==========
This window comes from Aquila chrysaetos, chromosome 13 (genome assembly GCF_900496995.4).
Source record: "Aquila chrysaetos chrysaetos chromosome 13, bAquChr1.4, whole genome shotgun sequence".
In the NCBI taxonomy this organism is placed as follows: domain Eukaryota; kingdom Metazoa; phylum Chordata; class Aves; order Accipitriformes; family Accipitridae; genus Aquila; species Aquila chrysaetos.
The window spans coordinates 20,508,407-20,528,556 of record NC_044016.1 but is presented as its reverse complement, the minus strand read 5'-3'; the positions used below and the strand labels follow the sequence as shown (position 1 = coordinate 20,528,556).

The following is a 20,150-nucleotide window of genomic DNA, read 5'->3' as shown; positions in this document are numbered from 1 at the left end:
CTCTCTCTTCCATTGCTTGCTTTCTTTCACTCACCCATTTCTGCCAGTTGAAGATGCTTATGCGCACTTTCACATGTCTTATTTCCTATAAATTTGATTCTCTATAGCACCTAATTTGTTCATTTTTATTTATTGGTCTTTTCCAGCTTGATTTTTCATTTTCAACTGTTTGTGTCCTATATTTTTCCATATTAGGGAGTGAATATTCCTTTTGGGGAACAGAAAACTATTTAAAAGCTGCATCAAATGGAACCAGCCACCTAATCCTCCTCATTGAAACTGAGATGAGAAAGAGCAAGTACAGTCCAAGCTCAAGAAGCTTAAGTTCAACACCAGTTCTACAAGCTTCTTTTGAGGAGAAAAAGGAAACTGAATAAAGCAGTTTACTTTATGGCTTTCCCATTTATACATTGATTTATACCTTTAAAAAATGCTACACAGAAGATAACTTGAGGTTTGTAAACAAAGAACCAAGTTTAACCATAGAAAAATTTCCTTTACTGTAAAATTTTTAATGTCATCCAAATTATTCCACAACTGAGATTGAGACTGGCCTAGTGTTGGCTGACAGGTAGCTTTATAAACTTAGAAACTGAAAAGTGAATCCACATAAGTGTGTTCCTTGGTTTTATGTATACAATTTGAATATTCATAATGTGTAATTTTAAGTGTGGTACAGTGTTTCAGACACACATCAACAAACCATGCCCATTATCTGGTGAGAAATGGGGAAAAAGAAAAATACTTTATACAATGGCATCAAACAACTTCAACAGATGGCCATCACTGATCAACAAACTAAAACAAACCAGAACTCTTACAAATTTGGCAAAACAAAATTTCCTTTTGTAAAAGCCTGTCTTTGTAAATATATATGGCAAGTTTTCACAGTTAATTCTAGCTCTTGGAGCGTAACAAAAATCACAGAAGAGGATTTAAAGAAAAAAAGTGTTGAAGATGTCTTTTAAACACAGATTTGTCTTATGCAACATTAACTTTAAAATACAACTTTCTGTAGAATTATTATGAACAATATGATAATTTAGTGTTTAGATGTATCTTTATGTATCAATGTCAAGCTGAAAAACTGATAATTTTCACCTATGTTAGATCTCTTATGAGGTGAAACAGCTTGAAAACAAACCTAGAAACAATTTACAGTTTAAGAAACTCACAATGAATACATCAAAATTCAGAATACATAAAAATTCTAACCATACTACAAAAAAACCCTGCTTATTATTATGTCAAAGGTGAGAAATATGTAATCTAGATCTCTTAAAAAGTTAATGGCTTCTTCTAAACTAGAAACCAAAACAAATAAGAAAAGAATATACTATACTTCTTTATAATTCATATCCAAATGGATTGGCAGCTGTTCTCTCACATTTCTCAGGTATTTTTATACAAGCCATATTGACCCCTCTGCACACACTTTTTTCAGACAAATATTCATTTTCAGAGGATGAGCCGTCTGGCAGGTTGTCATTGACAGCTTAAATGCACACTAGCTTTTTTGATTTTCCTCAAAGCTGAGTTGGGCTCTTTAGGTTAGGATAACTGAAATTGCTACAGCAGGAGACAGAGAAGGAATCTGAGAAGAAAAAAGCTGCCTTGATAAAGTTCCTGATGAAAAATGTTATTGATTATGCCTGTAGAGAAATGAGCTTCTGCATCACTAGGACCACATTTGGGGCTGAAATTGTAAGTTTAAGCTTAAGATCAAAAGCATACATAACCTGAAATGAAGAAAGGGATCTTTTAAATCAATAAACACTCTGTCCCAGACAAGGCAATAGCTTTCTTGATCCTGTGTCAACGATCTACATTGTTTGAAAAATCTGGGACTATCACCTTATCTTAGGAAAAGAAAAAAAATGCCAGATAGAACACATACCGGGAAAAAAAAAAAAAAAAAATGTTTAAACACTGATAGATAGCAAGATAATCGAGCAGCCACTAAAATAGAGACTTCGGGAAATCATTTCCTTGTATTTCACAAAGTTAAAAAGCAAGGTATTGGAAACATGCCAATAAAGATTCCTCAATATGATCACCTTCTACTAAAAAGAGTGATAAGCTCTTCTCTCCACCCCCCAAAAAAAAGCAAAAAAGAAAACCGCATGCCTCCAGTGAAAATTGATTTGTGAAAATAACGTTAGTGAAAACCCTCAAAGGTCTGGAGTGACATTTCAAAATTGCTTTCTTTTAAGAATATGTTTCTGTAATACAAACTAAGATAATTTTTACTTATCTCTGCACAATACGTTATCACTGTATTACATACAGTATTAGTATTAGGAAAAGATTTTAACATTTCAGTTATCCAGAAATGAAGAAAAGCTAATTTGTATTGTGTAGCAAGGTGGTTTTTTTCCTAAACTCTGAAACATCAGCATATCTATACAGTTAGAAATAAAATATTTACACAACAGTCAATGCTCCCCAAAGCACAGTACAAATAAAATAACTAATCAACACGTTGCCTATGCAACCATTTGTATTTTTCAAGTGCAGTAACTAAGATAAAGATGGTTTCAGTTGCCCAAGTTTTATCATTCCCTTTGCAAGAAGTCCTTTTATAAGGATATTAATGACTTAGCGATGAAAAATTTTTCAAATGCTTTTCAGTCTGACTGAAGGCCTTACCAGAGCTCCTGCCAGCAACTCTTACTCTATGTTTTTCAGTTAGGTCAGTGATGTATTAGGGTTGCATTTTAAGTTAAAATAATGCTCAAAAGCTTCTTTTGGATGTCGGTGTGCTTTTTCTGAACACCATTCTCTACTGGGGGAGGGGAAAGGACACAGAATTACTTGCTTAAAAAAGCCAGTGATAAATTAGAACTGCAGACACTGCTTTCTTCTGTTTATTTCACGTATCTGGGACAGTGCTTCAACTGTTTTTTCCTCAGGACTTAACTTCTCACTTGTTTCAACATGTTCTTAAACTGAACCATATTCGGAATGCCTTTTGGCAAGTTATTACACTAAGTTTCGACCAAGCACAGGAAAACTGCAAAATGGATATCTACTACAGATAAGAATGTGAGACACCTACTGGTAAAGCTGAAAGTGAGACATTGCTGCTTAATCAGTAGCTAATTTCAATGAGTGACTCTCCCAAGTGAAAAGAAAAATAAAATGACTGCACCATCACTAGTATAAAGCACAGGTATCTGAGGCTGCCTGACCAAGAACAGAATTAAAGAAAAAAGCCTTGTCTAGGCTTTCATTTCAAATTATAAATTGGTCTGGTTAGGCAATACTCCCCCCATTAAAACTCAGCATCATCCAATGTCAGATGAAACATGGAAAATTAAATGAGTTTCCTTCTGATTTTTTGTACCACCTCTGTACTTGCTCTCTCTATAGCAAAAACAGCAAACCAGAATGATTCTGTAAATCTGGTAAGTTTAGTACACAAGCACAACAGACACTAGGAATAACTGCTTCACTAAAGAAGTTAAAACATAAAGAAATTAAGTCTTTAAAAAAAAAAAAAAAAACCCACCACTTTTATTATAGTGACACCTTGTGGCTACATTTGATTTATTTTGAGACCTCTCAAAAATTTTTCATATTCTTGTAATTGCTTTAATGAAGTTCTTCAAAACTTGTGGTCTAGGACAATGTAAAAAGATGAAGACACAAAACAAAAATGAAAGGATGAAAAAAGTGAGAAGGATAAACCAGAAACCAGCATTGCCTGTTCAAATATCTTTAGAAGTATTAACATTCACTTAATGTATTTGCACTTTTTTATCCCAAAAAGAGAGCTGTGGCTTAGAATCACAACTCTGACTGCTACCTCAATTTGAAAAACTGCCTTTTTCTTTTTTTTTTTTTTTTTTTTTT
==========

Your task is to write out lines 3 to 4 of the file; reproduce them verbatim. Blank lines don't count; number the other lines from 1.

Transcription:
In the NCBI taxonomy this organism is placed as follows: domain Eukaryota; kingdom Metazoa; phylum Chordata; class Aves; order Accipitriformes; family Accipitridae; genus Aquila; species Aquila chrysaetos.
The window spans coordinates 20,508,407-20,528,556 of record NC_044016.1 but is presented as its reverse complement, the minus strand read 5'-3'; the positions used below and the strand labels follow the sequence as shown (position 1 = coordinate 20,528,556).